What Is a Firewall Whitelist?by Anni Martin
In old westerns, you could always tell who were good guys or bad guys by the hat color. Your firewall whitelist contains people, sites or networks you allow access to your computer or you want your computer to access. The opposite of whitelists are blacklists. You blacklist or deny access to services you don’t want such as sites that might try to add spyware to your computer.
If your personal computer was a town, its sheriff would be your firewall. Your firewall keeps electronic rules on what incoming Internet communication is acceptable and what communication can go out from your computer. Since the number of places you go on your computer changes, you want the ability to change the rules of what and who is granted access to your computer. You can add to preset rules by creating a whitelist and a blacklist of communication protocols.
A typical firewall uses a whitelist policy where Internet communication from whitelisted addresses and websites are accepted, but everything else is denied. If the communication does not appear on the whitelist, the communication is rejected. Whitelisting is used by many security professionals to help prevent malware on networks. Next-generation firewalls have made creating a whitelist more specific so policies about what is allowed are easier.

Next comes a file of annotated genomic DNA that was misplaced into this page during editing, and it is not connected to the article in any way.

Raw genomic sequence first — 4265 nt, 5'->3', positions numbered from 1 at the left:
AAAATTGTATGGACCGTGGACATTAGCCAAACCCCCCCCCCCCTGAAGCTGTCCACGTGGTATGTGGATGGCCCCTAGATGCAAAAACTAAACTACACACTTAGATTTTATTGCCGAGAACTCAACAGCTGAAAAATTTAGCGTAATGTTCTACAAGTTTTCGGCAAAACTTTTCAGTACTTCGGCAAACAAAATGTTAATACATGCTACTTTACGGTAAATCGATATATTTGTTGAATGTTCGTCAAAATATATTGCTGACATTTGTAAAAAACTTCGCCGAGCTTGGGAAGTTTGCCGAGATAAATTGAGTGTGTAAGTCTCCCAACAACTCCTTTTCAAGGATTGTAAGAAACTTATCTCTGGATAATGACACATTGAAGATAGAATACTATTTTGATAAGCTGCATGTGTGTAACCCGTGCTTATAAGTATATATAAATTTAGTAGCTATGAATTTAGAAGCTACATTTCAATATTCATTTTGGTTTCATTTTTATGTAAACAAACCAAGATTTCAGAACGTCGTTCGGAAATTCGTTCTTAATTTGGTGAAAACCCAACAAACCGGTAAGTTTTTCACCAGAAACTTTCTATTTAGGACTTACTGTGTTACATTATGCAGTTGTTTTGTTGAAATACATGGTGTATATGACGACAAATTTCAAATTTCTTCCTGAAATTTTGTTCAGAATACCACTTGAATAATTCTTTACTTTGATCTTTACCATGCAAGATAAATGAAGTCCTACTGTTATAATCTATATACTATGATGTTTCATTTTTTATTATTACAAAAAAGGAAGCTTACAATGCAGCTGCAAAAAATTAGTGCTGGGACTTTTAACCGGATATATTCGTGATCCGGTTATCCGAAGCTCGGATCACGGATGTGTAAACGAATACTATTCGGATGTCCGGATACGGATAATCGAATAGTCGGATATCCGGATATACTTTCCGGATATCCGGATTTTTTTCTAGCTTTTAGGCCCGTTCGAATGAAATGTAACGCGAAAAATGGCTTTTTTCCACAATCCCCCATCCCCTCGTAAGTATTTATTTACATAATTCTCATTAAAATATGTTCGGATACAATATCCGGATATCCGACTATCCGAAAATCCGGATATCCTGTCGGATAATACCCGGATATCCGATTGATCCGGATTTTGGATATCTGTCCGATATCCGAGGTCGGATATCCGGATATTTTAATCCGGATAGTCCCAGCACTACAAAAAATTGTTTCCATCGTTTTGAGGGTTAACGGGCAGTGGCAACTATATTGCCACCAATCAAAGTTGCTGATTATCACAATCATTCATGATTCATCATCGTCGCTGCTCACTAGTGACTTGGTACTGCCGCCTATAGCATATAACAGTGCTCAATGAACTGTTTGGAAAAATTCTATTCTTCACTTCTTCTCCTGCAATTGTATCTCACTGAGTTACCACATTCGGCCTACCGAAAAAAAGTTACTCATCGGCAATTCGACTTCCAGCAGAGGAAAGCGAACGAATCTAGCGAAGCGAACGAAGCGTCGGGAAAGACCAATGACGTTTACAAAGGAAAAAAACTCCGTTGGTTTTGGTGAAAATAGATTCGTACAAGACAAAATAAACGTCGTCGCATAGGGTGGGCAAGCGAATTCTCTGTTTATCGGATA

A network administrator can configure a firewall to accept only certain IP addresses to access a network, which can limit the websites where computer users can go. A system administrator does the same thing with a firewall on a server. Home users can use whitelists in a desktop firewall to control where that computer can go and what the computer can communicate with.
Many companies prefer to deny all traffic and permit only that traffic that is necessary, a security model known as Deny All Permit Exception (DAPE). This is a more secure posture than using a blacklist, which permits everything and blocks only traffic you decide is bad. If you use a whitelist for your firewall, you only allow communication from sites or applications you know are secure and it makes your computer or network more secure. Upkeep on a firewall policy with a whitelist is more labor-intensive because you need to keep adding to the firewall whitelist whenever the communication does not fit the existing set of rules and you need to make a new policy to allow communication with new sites.
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